Physical Harm is More Serious than “Emotional Harm”

A few days ago, a protest rally outside Google’s HQ in London against the film “Innocence of Muslims” saw one of the speakers trot out this gem:

Terrorism is not just people who kill human bodies, but who kill human feelings as well. The makers of this film have terrorised 1.6 billion people.

It seems we have a wonderful new addition to the definition of terrorism. A woman wearing jeans is now a terrorist against mullahs who want her to cover up. Malala Yousufzai, the 14-year old girl who insisted on studying in school is now a terrorist against the Taliban who shot her twice. Couples who run away against the wishes of their parents are terrorists also. Sanal Edamaruku is a terrorist for exposing the fake “miracle” of the Jesus statue dripping water.

There are two kinds of people who favor restrictions on freedom of expression which “offends” others. The first type is worried solely about real world consequences. So if the film “Innocence of Muslims” outraged the Islamic world and caused riots where people were killed, that is is prima facie enough reason to ban it. They don’t necessarily care about the sentiments of the people who are outraged, and they don’t feel sad for them. It’s just causality. X resulted in Y. Y is bad, therefore X needs to be curbed.

This logic is easily destroyed. Taken to it’s ultimate end, it means that women must not wear anything “revealing” (that means everything other than a full body covering) because “men will be provoked” and if they get raped it’s because they wore something – not because the culprits chose to do it. It means that schoolyard bullies get to control what the rest of us can say, do and read because they merely have to raise a ruckus, go on a rampage and get things banned. It means that we’ve shifted the blame from the where it belongs – the people actually responsible – to something “higher up in the chain”. Either a book, a movie, a woman wearing jeans, or whatnot.

This is clearly untenable. You can’t ban something merely because you’re afraid that someone else may choose to break the law. Which leaves us with the second type of person.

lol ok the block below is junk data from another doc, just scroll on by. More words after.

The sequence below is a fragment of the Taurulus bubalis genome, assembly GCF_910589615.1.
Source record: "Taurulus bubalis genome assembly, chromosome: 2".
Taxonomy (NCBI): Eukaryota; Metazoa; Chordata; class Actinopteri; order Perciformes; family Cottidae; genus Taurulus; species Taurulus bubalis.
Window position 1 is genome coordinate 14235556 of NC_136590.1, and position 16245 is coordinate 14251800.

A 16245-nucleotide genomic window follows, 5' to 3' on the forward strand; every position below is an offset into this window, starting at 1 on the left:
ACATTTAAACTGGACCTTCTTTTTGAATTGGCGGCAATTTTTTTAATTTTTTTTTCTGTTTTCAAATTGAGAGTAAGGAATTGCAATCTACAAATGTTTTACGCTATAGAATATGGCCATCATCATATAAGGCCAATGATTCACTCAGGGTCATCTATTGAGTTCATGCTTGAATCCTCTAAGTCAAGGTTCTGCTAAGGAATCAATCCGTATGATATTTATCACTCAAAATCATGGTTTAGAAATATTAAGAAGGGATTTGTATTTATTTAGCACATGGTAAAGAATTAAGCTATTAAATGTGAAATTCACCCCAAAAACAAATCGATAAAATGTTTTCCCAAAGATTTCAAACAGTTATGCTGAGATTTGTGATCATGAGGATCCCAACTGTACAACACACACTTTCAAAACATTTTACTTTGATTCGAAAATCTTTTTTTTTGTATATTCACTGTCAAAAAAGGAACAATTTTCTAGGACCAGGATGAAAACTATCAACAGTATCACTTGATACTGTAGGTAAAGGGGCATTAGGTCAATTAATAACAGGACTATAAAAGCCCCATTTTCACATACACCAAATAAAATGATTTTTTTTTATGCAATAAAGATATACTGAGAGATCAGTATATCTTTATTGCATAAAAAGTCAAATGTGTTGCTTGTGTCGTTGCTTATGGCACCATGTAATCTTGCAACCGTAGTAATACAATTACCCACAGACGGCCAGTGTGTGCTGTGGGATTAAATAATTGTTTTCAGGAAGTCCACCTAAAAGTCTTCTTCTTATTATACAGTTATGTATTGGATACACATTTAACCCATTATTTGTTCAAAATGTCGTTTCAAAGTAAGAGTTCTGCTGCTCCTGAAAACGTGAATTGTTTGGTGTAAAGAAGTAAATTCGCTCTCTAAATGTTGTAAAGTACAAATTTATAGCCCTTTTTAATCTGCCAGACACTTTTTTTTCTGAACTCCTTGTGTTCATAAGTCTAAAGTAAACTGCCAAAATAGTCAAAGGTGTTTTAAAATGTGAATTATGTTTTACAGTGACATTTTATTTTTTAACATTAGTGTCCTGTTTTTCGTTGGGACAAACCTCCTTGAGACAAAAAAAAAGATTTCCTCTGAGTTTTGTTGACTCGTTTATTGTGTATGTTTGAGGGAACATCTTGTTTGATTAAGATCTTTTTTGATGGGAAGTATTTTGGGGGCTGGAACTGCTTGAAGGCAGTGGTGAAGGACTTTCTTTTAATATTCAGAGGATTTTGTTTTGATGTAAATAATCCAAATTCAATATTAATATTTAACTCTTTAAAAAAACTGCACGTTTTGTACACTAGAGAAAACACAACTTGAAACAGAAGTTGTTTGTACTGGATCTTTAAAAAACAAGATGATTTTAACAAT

The second objection to freedom of expression is that others will get “hurt” in the very act of hearing, seeing, or reading something. And since we have laws protecting people’s body, we must also have laws protecting their minds. This is a very dangerous idea and needs a more thorough debunking.

Physical hurt and being hurt by “getting offended” are fundamentally different. Here’s why:

1. Physical hurt affects everyone in the same way

When you hit someone with an axe, it will always cause pain regardless of who is hit. It will bleed. The person will feel pain. There may be an infection that has to be treated etc. Physical hurt leaves us with no choice but to be hurt. Since physical pain is uniform across humanity, we can make laws affecting all humans. Saying “hitting someone with an axe is wrong” is valid because everyone is equally affected by it.

Being offended on the other hand is not even close to universal. Not only do different people react in different ways to the same thing, the same person can react in different ways depending on his or her choice. If seeing something shocks you, you have the choice to either ignore it, or spend the next few hours holding your head in your hands and ruminating over the offense. You have a choice as to how to react. Many people simply choose to ignore something that offends them. If they can do it, why can’t others? Which leads me to my second point.

2. Merely “existing” can be offensive!

Our world is designed so that there is ample material to give anyone offense if they seek it. When I look around, I see religious people trying to spread their beliefs and that offends me. It offends me when khaps in India make stupid observations about women. It offends me that politicians say stupid things. There is no dearth of offense. Do I demand that they be banned? No. I can condemn them of course (and I do), but I don’t demand that they shut up.

For others, billboards can be offensive. Rich people can be offensive. Someone not moving out of your way can be offensive. The world is structured in such a way that offensive things are thrown at us day in and day out. We all have to formulate our own private ways of dealing with it. Either cut yourself off from most sources of offense, or learn to ignore it. Or you can continue getting frustrated, have a heart attack and die.

Every mentally healthy human has developed the capacity for ignoring offense. It’s a skill that adults are assumed to possess. Our world demands it. Because if not, then we would all be walking around in a perpetual fog of outrage and fear. Most of us are not that way, so we obviously have some way to deal with it.

Offense is an integral part of our everyday world. We all deal with it.

 3. It’s easy to distance yourself from offense

We all possess the ultimate defense against being offended. That of ignoring what we don’t like. Sure, we may have the initial exposure to something, but continuing to see it, or read it is a choice. Everyone has the power to close a web page, press the back button, or switch off the TV. These defenses aren’t available for physical violence. You can’t just “walk away” from someone who’s trying to kill you.